Dear Beauty Mark,
First you appeared. I don't remember exactly when. You weren't there during my childhood. And then one day while looking in the mirror, I saw you.
Staring at myself was a habit I acquired as a teenager. Though it's commonly attributed to narcissism, in my case it felt far more related to diffidence and worry. There is something about the reflex of looking for one's reflection that feels reassuring. The reflection says, I exist. Here's the proof. And for girls, that need is exponentially compounded by the question of beauty. Physical reassurance was something I craved as a teenager.
As a child, I was plain (my mother used the word cute—the death knell of a young girl's confidence). One summer, there were so many muddy freckles on my face, it looked as if I had a spectacularly uneven tan, like a face hastily colored in by a child whose hand got tired. I hated my freckles and did everything I could to eradicate them from existence. I applied lemon juice, bleaching cream, I even took sandpaper to them—the only technique that actually seemed to work. (This was finally put into practice by dermatologists. It's called dermabrasion and uses an instrument much finer than the 220-grit sandpaper that my mom used when she re-varnished our living room table—the same sandpaper that I sneaked into the bathroom to scrape a patch of freckles off the bridge of my nose until it bled. Fortunately, the only thing I disliked more than freckles was pain.)
Eventually, I gave up on eradicating my freckles and settled on simply preventing myself from getting any more. I did this by applying a lot of sunscreen, wearing heavy-duty foundation, and getting really into hats. In most of the films I made as a teen, I had very pale skin, in large part thanks to a L'Oréal foundation in "porcelain," which is about a half shade darker than Kabuki makeup. It did the trick. No one suspected the freckles underneath.
And then you showed up: not on my face—nothing could get through that armor of makeup—but on my chest. You were a perfectly shaped, dark-brown beauty mark prominently positioned on my right breast, just before the slope into my cleavage. Between the ages of 15 and 18, my body continued to develop. It went from gangly to voluptuous before I was ready. I still felt like a waif—my dresses were all vintage '20s shifts designed for slender flappers. But my body decided to change eras on me. At first, I covered up, wearing more layers, baggier clothes (this was the '80s, and granny fashion was not only accepted, but encouraged). Then along came the designer Azzedine Alaïa, and suddenly all the layers didn't seem as appealing. I started to wear tighter dresses and lower necklines. I was 19. That's when I noticed you.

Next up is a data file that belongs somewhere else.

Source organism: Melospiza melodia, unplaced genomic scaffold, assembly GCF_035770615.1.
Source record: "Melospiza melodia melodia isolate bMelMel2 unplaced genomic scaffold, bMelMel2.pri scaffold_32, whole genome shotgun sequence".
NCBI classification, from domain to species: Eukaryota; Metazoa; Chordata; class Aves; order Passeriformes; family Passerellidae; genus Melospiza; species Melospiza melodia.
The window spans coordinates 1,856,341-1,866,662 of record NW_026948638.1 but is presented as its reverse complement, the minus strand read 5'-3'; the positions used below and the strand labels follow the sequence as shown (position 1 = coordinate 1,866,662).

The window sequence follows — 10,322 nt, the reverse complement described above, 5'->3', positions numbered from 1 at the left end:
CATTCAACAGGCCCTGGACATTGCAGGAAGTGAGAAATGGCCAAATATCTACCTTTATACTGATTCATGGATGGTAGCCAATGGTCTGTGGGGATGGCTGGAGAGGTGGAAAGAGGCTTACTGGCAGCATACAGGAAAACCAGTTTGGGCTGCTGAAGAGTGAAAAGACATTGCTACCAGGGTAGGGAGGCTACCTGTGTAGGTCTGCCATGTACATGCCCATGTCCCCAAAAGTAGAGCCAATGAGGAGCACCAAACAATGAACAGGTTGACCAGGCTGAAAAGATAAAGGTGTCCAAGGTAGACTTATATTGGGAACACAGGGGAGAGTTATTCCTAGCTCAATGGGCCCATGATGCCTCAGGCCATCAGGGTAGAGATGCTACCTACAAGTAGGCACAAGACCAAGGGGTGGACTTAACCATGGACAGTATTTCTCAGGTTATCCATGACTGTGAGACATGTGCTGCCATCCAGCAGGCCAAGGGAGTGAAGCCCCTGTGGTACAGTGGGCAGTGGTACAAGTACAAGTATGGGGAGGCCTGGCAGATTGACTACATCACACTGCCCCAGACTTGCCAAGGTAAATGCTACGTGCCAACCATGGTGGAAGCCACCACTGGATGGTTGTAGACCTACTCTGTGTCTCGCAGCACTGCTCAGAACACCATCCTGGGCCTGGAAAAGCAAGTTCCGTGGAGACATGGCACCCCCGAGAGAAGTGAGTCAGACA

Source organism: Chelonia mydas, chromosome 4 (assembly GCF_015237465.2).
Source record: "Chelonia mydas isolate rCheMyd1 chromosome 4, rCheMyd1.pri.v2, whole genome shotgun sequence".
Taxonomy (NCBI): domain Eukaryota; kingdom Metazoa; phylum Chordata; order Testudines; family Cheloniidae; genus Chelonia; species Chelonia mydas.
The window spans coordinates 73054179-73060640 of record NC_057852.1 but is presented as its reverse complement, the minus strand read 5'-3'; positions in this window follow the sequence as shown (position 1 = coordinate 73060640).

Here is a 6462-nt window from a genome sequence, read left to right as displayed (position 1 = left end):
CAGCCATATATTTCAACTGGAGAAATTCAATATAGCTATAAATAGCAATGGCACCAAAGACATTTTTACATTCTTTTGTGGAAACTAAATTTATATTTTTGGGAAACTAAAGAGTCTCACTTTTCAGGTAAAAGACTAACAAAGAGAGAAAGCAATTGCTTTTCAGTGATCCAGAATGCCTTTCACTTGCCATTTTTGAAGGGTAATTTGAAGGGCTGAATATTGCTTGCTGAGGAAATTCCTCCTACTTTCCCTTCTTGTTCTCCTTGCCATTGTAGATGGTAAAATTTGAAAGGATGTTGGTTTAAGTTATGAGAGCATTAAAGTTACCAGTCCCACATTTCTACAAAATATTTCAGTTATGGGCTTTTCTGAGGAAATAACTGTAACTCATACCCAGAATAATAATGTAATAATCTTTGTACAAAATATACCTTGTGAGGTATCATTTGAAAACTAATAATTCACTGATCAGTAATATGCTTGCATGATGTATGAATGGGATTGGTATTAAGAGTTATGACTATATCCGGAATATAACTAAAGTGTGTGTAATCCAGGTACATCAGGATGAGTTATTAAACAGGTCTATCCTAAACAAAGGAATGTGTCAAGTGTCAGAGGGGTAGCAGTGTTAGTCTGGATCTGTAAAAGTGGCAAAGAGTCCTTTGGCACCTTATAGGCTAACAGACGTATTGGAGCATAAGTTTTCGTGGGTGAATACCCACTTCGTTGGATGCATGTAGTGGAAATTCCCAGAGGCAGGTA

You were perfect, totally round, not too big or raised or witchy, and mercifully devoid of any hair. You were sexy and flirtatious and irresistible. You were Marilyn Monroe. As soon as I was sure that you were there to stay—I spared you the sandpaper, but did scrub enough to make sure you weren't an ink stain—I took it as a sign. I had been marked. Knowing that you were there gave me a strange little boost of confidence when it came to seduction. I admit that I enjoyed watching eyes travel down to you and linger there for a moment. More than once would come the challenging (and usually drunken) query, "You draw that thing on?" I adored you the way one adores a kitten.